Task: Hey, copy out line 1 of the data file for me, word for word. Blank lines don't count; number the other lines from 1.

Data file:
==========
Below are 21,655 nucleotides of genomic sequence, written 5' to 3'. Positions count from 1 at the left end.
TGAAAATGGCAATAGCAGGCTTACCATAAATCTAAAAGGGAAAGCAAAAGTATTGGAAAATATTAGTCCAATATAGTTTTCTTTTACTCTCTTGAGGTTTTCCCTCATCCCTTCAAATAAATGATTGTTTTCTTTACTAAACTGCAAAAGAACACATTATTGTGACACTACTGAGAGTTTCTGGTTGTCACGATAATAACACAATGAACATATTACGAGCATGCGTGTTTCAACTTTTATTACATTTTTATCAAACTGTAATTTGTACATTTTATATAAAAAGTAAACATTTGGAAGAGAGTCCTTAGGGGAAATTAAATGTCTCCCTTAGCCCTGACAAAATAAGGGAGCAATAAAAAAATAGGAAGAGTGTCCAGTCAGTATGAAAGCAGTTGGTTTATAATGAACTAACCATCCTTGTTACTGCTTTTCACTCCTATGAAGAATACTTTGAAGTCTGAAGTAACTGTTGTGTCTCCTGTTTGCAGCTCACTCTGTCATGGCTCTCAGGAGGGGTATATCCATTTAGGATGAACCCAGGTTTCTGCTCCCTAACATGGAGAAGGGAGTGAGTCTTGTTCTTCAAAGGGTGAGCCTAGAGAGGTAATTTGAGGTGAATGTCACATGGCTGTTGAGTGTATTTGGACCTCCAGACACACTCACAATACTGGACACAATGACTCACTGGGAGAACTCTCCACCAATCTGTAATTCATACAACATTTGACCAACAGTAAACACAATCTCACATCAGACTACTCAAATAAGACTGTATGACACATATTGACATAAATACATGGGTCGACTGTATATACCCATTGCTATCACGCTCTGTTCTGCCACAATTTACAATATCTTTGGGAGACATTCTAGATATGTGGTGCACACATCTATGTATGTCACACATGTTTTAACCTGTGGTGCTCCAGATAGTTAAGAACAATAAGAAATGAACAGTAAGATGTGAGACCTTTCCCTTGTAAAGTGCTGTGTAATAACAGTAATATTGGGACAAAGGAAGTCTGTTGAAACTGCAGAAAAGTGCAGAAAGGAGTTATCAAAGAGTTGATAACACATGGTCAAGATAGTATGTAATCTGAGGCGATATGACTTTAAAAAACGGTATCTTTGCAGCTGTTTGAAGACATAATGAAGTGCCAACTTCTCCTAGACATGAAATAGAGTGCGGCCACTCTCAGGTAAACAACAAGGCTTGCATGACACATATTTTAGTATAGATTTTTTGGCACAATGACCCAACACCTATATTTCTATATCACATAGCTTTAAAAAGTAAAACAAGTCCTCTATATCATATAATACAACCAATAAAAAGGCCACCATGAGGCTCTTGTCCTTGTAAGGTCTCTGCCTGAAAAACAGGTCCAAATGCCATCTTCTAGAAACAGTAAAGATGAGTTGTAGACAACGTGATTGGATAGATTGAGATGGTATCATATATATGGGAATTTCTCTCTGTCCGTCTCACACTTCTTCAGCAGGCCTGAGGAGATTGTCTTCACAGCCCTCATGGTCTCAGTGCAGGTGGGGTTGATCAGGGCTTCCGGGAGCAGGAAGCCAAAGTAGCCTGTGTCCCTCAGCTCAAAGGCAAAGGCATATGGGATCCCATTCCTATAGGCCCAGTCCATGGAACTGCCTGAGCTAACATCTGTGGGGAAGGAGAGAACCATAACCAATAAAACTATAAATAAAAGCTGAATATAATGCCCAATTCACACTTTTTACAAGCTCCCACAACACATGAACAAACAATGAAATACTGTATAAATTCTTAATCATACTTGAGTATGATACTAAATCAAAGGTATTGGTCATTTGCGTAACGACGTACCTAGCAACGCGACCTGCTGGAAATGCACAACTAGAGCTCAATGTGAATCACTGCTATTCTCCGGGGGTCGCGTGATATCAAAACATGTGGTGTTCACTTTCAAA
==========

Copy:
Below are 21,655 nucleotides of genomic sequence, written 5' to 3'. Positions count from 1 at the left end.